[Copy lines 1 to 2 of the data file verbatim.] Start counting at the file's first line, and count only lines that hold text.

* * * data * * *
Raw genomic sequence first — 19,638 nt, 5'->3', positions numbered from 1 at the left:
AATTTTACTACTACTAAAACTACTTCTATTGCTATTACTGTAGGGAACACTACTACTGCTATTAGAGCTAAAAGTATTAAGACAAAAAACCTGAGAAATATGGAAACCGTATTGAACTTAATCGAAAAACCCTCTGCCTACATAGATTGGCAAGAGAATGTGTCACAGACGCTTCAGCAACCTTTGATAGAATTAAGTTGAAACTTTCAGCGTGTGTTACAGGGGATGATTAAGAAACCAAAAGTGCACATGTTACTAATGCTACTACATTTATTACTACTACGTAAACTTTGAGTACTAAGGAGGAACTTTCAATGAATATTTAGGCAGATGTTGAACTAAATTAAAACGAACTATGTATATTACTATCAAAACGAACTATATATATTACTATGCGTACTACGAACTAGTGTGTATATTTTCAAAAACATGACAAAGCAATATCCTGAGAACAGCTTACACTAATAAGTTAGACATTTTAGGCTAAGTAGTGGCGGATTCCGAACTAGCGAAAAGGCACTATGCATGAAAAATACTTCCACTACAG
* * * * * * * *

Raw genomic sequence first — 19,638 nt, 5'->3', positions numbered from 1 at the left:
AATTTTACTACTACTAAAACTACTTCTATTGCTATTACTGTAGGGAACACTACTACTGCTATTAGAGCTAAAAGTATTAAGACAAAAAACCTGAGAAATATGGAAACCGTATTGAACTTAATCGAAAAACCCTCTGCCTACATAGATTGGCAAGAGAATGTGTCACAGACGCTTCAGCAACCTTTGATAGAATTAAGTTGAAACTTTCAGCGTGTGTTACAGGGGATGATTAAGAAACCAAAAGTGCACATGTTACTAATGCTACTACATTTATTACTACTACGTAAACTTTGAGTACTAAGGAGGAACTTTCAATGAATATTTAGGCAGATGTTGAACTAAATTAAAACGAACTATGTATATTACTATCAAAACGAACTATATATATTACTATGCGTACTACGAACTAGTGTGTATATTTTCAAAAACATGACAAAGCAATATCCTGAGAACAGCTTACACTAATAAGTTAGACATTTTAGGCTAAGTAGTGGCGGATTCCGAACTAGCGAAAAGGCACTATGCATGAAAAATACTTCCACTACAG